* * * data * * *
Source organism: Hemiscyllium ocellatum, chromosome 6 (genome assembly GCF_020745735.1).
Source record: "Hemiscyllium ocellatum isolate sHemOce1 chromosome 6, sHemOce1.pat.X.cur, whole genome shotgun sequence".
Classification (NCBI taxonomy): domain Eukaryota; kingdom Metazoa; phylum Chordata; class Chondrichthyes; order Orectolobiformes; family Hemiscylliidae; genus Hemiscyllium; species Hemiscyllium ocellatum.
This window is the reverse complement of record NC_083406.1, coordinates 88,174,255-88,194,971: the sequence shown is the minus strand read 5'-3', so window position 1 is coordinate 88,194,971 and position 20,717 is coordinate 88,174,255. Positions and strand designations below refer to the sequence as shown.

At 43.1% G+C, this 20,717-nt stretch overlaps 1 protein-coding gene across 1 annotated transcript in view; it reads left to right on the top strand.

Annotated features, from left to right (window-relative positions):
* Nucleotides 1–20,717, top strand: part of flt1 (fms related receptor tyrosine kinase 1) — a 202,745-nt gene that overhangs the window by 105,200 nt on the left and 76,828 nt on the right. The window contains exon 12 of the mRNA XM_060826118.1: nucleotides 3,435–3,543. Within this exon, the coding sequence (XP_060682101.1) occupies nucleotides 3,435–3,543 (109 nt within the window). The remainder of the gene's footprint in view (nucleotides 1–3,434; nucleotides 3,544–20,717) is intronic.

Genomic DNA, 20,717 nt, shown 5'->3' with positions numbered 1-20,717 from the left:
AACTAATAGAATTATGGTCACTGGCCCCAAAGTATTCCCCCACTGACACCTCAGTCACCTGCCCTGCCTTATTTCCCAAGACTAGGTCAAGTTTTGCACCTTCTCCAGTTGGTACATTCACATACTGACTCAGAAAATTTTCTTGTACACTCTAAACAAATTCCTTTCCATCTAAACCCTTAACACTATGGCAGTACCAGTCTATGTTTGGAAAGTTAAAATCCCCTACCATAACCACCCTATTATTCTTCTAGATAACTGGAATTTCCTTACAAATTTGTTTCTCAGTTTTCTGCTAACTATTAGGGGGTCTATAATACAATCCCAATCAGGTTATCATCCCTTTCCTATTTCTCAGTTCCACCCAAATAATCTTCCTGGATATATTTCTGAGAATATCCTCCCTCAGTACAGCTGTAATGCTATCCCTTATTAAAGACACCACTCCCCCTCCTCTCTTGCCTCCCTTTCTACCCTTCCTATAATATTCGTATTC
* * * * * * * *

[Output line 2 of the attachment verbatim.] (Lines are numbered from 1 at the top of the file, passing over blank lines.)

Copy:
Source record: "Hemiscyllium ocellatum isolate sHemOce1 chromosome 6, sHemOce1.pat.X.cur, whole genome shotgun sequence".